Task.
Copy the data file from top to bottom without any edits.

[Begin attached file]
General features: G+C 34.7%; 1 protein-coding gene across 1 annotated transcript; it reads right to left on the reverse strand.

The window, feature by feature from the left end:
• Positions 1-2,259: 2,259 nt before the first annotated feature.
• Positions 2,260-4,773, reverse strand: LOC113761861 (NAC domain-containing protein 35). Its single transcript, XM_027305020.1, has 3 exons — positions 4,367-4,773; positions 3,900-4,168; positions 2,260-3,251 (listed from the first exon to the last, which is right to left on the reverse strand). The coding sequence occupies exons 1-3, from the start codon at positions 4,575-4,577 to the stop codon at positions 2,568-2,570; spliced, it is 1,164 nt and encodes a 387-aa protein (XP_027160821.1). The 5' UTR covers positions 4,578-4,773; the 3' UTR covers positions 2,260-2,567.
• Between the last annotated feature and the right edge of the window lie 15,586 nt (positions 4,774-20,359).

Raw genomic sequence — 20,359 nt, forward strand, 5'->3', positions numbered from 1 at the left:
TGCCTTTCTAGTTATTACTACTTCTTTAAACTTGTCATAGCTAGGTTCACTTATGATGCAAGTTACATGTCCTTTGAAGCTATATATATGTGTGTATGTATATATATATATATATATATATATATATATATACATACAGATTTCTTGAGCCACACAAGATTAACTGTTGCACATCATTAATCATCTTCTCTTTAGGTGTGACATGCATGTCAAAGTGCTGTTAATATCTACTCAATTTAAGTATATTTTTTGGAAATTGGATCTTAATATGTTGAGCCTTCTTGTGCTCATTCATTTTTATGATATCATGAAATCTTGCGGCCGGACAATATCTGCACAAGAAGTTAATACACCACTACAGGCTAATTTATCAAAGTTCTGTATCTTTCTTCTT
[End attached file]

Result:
General features: G+C 34.7%; 1 protein-coding gene across 1 annotated transcript; it reads right to left on the reverse strand.

The window, feature by feature from the left end:
• Positions 1-2,259: 2,259 nt before the first annotated feature.
• Positions 2,260-4,773, reverse strand: LOC113761861 (NAC domain-containing protein 35). Its single transcript, XM_027305020.1, has 3 exons — positions 4,367-4,773; positions 3,900-4,168; positions 2,260-3,251 (listed from the first exon to the last, which is right to left on the reverse strand). The coding sequence occupies exons 1-3, from the start codon at positions 4,575-4,577 to the stop codon at positions 2,568-2,570; spliced, it is 1,164 nt and encodes a 387-aa protein (XP_027160821.1). The 5' UTR covers positions 4,578-4,773; the 3' UTR covers positions 2,260-2,567.
• Between the last annotated feature and the right edge of the window lie 15,586 nt (positions 4,774-20,359).

Raw genomic sequence — 20,359 nt, forward strand, 5'->3', positions numbered from 1 at the left:
TGCCTTTCTAGTTATTACTACTTCTTTAAACTTGTCATAGCTAGGTTCACTTATGATGCAAGTTACATGTCCTTTGAAGCTATATATATGTGTGTATGTATATATATATATATATATATATATATATATATACATACAGATTTCTTGAGCCACACAAGATTAACTGTTGCACATCATTAATCATCTTCTCTTTAGGTGTGACATGCATGTCAAAGTGCTGTTAATATCTACTCAATTTAAGTATATTTTTTGGAAATTGGATCTTAATATGTTGAGCCTTCTTGTGCTCATTCATTTTTATGATATCATGAAATCTTGCGGCCGGACAATATCTGCACAAGAAGTTAATACACCACTACAGGCTAATTTATCAAAGTTCTGTATCTTTCTTCTT